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    A guy wants a classic suit and goes out to get one. Maybe he thinks he’s found the ideal cut. But years later he takes another look at his sample of eternal beauty and the whole thing seems grotesque. Maybe the lapels are too wide, or the color seems off. My work deals with these mechanisms. What at one time is seen as a classic form—something neutral or even timeless—is a construction. I’m interested in this whole process. I want to look at the context in which aesthetic values arise.

    Things can often be seen from more than one vantage, and I like to retain those possibilities. My

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    Being something of a specialist on playgrounds myself, I can assure you that Carsten Höller’s two slides (Valerio I and Valerio II, both 1998) at Berlin’s Kunst-Werke are quite effective and also unusually fast. It’s fun to take the slide instead of the stairs, and its amusing to see others shoot out from one of the curved cylinders. However, what first attracted my interest wasn’t so much the slides themselves, as a small drawing with the fascinating German title Hochhausrutschbahnverbindungen (Slide connections between skyscrapers), which convincingly adds a visionary dimension to the works.

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    Listening to the Viennese artist Franz West speak about the viewer’s relation to the art object, I was instantly taken back to an unpleasant experience I had as a boy in Vienna. As I was trying to get a closer look at a painting in the Kunsthistorisches Museum (I think it was a Brueghel), a stentorian voice came out of nowhere: Step back! Obviously, museums all over the world have to keep visitors from touching the objects, but nowhere is the method as frightening as in Vienna. Since West’s art is all about touching the works, I can’t help but see it as a reaction to these scary Viennese museum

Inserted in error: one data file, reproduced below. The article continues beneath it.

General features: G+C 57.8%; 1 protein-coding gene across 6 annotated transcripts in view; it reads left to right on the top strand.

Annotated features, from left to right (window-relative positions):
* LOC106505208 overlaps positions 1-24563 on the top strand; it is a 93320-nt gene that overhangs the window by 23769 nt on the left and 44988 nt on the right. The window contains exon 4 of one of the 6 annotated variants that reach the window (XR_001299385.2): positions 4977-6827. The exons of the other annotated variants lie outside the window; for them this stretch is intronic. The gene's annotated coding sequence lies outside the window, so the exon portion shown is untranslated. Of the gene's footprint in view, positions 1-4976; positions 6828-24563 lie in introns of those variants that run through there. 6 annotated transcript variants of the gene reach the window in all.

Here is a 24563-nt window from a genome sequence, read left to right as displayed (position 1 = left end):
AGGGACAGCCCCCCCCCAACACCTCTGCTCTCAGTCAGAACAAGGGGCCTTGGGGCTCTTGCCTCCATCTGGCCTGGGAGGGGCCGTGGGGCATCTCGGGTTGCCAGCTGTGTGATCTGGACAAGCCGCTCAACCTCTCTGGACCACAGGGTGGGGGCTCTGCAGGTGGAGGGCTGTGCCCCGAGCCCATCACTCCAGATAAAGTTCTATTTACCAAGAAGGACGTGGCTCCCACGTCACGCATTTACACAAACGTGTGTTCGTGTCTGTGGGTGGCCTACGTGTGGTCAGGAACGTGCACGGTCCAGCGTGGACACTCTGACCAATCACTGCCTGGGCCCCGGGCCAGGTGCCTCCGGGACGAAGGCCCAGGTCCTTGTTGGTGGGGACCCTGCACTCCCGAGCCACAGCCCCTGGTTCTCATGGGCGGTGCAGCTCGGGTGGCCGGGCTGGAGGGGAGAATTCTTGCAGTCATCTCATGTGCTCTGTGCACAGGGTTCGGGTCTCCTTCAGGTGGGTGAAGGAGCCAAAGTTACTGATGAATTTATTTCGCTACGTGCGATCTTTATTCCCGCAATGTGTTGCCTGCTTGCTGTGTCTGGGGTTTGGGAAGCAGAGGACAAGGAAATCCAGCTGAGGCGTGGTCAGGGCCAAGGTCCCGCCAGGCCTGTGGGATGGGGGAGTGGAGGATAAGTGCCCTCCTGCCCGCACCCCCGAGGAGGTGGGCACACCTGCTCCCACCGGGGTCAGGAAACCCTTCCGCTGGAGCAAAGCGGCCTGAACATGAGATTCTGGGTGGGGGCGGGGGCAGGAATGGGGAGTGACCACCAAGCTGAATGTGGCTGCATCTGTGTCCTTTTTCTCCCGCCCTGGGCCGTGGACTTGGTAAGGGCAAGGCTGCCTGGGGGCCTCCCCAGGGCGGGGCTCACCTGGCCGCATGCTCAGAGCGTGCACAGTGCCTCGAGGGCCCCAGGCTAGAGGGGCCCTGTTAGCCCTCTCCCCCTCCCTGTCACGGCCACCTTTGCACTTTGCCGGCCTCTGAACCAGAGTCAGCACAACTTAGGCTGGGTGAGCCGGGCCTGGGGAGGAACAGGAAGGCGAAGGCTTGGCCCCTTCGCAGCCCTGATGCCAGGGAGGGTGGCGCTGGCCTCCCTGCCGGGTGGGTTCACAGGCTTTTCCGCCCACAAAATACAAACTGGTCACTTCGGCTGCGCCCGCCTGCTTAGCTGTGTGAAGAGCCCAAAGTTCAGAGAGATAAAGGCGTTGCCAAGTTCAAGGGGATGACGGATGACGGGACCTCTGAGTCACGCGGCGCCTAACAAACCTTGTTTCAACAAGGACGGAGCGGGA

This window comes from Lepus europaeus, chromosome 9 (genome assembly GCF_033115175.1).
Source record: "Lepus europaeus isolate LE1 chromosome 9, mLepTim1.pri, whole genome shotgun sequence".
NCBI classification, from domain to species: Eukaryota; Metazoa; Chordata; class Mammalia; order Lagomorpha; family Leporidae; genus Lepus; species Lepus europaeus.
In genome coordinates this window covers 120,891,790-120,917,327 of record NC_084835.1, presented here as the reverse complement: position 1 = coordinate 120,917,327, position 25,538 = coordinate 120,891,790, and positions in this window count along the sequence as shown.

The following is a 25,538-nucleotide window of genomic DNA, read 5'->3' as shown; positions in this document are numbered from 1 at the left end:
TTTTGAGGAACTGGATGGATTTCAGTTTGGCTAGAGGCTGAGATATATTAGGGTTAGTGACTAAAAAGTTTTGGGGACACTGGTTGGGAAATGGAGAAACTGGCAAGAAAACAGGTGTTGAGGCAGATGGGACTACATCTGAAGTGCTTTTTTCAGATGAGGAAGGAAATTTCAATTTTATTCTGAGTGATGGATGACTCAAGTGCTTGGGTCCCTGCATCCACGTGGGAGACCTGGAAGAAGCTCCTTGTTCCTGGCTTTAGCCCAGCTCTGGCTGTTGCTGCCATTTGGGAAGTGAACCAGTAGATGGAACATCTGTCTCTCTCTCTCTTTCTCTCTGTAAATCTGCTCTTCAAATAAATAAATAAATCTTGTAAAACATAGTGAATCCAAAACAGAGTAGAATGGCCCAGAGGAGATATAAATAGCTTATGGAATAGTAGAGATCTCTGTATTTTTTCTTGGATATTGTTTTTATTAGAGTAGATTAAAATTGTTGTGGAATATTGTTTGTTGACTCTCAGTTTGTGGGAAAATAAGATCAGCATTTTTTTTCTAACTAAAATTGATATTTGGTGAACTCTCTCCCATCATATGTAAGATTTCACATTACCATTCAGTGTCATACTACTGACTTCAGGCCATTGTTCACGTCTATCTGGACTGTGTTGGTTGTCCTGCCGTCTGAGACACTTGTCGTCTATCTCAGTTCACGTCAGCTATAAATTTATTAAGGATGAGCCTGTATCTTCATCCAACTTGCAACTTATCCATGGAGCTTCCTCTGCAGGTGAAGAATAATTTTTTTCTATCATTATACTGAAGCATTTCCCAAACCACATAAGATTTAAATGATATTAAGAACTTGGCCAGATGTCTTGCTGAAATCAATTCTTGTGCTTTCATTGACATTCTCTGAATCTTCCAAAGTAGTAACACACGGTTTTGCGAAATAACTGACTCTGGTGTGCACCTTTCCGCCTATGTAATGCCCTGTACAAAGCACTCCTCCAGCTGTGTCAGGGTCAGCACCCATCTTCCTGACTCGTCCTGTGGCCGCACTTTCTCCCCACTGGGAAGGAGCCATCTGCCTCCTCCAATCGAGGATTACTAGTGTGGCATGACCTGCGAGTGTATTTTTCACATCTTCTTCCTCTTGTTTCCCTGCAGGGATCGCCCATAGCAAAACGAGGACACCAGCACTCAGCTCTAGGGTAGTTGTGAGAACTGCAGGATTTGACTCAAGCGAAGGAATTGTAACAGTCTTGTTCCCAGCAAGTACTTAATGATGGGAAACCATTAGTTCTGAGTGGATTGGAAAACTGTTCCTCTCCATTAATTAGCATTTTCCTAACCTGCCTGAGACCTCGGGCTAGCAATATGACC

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    I see this tree from my back window. I’ve had the same apartment for eighteen years, and I’ve watched this tree grow up and around the fence. I’m amazed at how, over time, it has absorbed the fence into its body.

    In 1994, I started spending time in Alaska. The first time, I stayed six months. I returned in 1995 and lived up there alone for a year and a half in Eagle, a small village on the Yukon River. I got interested in the idea of subsistence—of living more directly from my own labor. I heated with wood, hauled my own water, and gathered and grew some of my food. Gradually, my